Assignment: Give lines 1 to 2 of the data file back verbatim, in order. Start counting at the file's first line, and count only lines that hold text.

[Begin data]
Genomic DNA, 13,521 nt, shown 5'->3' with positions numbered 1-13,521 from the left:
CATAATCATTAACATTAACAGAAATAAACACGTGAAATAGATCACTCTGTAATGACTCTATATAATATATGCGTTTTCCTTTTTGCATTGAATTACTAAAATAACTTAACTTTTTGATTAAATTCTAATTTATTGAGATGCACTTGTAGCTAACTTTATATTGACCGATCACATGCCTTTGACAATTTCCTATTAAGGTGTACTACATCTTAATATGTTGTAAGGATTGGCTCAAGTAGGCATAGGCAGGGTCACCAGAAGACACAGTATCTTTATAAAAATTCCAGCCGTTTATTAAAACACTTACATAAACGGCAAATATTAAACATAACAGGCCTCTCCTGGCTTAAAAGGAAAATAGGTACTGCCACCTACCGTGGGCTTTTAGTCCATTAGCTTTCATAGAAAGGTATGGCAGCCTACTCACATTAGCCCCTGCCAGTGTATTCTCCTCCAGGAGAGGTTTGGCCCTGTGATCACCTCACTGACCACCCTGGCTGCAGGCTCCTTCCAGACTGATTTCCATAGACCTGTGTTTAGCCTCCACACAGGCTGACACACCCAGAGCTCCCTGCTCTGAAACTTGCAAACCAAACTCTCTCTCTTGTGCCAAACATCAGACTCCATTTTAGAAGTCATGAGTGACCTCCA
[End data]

Genomic DNA, 13,521 nt, shown 5'->3' with positions numbered 1-13,521 from the left:
CATAATCATTAACATTAACAGAAATAAACACGTGAAATAGATCACTCTGTAATGACTCTATATAATATATGCGTTTTCCTTTTTGCATTGAATTACTAAAATAACTTAACTTTTTGATTAAATTCTAATTTATTGAGATGCACTTGTAGCTAACTTTATATTGACCGATCACATGCCTTTGACAATTTCCTATTAAGGTGTACTACATCTTAATATGTTGTAAGGATTGGCTCAAGTAGGCATAGGCAGGGTCACCAGAAGACACAGTATCTTTATAAAAATTCCAGCCGTTTATTAAAACACTTACATAAACGGCAAATATTAAACATAACAGGCCTCTCCTGGCTTAAAAGGAAAATAGGTACTGCCACCTACCGTGGGCTTTTAGTCCATTAGCTTTCATAGAAAGGTATGGCAGCCTACTCACATTAGCCCCTGCCAGTGTATTCTCCTCCAGGAGAGGTTTGGCCCTGTGATCACCTCACTGACCACCCTGGCTGCAGGCTCCTTCCAGACTGATTTCCATAGACCTGTGTTTAGCCTCCACACAGGCTGACACACCCAGAGCTCCCTGCTCTGAAACTTGCAAACCAAACTCTCTCTCTTGTGCCAAACATCAGACTCCATTTTAGAAGTCATGAGTGACCTCCA